Serpentine: A swirling eddy of colour and emotions.
By Catherine Edmunds.
Published by Circaidy Gregory Press.
I thoroughly enjoyed this book, which is surprising since I am not a painter. Then the book is not just about painting, it is a love story where Victoria is divided by her love for being creative with paint, with her desire to be understood and her need for love and understanding from a man.
I read this book over two evenings and finished during a cold wet afternoon sitting in front of a blazing log fire, just the perfect environment for reading such an enjoyable book as Serpentine. But of course you can read Serpentine any time, it’s really that good.
The incident with the duck and Simon’s embarrassment on the train made me cringe; made me wonder what would I have done in his situation, probably would have discreetly changed carriage.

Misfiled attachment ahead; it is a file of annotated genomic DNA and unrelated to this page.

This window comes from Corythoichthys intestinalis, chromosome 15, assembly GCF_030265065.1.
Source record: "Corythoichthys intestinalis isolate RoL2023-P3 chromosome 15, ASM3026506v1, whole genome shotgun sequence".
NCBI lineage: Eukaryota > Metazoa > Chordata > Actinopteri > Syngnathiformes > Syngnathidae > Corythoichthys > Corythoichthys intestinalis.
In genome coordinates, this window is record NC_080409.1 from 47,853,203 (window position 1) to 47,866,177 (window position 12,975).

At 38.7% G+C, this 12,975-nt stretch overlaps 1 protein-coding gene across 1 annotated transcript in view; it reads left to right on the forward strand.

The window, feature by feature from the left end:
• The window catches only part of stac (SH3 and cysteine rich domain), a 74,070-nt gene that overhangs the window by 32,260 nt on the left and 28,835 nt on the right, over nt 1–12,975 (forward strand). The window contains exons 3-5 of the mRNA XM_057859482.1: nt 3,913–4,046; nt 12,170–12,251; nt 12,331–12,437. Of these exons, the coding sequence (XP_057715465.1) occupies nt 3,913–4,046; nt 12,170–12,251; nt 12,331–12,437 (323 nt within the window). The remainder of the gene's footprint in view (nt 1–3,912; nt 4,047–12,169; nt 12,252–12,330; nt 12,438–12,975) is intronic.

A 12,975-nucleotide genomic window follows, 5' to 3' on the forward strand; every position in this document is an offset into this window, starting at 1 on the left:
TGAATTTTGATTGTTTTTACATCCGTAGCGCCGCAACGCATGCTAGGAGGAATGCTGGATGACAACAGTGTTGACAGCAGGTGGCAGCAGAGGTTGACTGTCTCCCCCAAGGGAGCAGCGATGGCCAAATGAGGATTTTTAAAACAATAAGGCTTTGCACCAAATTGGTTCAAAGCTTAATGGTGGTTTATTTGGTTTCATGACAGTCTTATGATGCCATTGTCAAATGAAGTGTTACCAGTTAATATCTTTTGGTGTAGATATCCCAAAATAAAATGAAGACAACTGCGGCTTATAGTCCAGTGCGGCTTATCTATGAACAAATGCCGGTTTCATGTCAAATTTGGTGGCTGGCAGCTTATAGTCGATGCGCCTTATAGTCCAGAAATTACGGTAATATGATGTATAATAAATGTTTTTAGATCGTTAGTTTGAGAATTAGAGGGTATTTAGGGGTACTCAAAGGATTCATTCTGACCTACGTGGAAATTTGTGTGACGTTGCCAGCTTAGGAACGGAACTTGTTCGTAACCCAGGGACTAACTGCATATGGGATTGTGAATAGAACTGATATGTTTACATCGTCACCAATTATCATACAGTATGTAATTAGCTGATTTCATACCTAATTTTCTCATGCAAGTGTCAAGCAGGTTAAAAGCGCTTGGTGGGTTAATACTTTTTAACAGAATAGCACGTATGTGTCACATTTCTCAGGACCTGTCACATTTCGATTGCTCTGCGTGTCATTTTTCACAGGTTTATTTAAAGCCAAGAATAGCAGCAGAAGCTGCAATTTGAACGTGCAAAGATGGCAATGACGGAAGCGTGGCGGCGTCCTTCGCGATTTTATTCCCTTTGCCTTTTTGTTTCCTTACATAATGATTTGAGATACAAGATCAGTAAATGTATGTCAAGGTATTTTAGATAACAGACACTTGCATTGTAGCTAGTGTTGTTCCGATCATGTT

The author’s ability to take you into the mind of Victoria when Victoria drifts from wakefulness to dream state and back feels so natural. Victoria's constant need and her frustration to be able to express herself through her painting is all so real.
The author has such a vibrant way of describing what Victoria sees that you feel you’re right there with her, for instance, a third of the way through the book the author writes, “She looked out across the grey of the sea and the estuary that snaked away from her into the mist.”I was reaching for my cardigan after reading that, and later when Victoria is trying to put her feelings on to canvas the author writes, “Shadows. Yes. Deep dark shadows. Somewhere to hide her feelings where Simon would never find them. Somewhere to lurk and watch and wait.”
Towards the end of the book where Victoria meets Cynthia and the dog Leonardo in the cafe, in my mind I could see rivulets of condensed moisture running down the inside of the cafe windows, the feel of the wiry hair on Leonardo’s back as I scratched him. That’s how real and imaginative the writing is.
This book truly is a work of art and worthy of being on your reading list.